Shoe Seller DSW Proposes Stock Split


Shoe seller DSW Inc. said Monday that it plans to ask for permission to split its stock, a move that would slash the voting power of a certain set of shareholders.

DSW, based in Columbus, Ohio, said it will hold a shareholder meeting so investors can vote on whether to let the company go through with a 2-for-1 stock split. Usually when a company does a 2-for-1 stock split, investors find themselves holding twice as many shares, each worth half the previous price. For example, an investor who held a $100 stock would get two $50 stocks in return.

Often when companies split a stock in that way, it’s because they’re hoping the psychological change will juice the stock’s price: For example, investors might feel more comfortable buying two shares of a $50 stock rather than one $100 stock.

DSW’s stock split, though, seemed designed to reduce the voting power of Class B shareholders.

Under DSW’s proposal, the company would issue one Class A share in exchange for each Class A or Class B share. The Class A shares are worth one vote per share in shareholder votes, but the Class B shares are worth eight votes per share. If the split goes through, Class B shareholders would be knocked down from holding 65 percent of the voting power to 46 percent.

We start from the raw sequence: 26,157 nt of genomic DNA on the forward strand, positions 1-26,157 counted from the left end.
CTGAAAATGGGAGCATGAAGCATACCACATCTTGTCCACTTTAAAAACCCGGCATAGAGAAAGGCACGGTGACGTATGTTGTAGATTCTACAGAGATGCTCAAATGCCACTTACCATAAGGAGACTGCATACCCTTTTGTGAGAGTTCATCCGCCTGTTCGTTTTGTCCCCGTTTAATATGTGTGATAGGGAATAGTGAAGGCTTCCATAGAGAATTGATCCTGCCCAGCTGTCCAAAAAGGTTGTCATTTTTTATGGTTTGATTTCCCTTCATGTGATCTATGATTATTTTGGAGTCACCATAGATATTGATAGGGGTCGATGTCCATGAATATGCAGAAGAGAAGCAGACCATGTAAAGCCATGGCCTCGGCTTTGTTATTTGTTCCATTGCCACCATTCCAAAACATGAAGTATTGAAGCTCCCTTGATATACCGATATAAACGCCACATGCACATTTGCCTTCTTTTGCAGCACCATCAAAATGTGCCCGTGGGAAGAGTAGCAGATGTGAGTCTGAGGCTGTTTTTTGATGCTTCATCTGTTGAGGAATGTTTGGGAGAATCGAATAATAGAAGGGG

DSW didn’t give a reason for proposing the stock split. It also did not announce a date for the shareholder meeting. It said it expected shareholders of record on Aug. 16 would be entitled to vote at the meeting.

The company said in the same news release that its second-quarter sales rose 9 percent, to $558 million from $512 million a year ago. However, that is less than the $570 million that analysts polled by FactSet had been predicting.

Same-store sales, which are often seen as a more reliable gauge of revenue because they exclude the impact of newly opened or closed stores, were up 4.3 percent. Those numbers also excluded sales from the company’s new foray into offering luxury brands.

DSW raised its prediction for annual earnings to between $3.60 and $3.80 per share, after previously predicting $3.40 to $3.60. Those numbers exclude one-time charges. Analysts were expecting $3.59 a share.

The company will issue full results from the second quarter on August 27.

Its shares were up nearly 2 percent in after-hours trading, rising $1.51 to $79.07.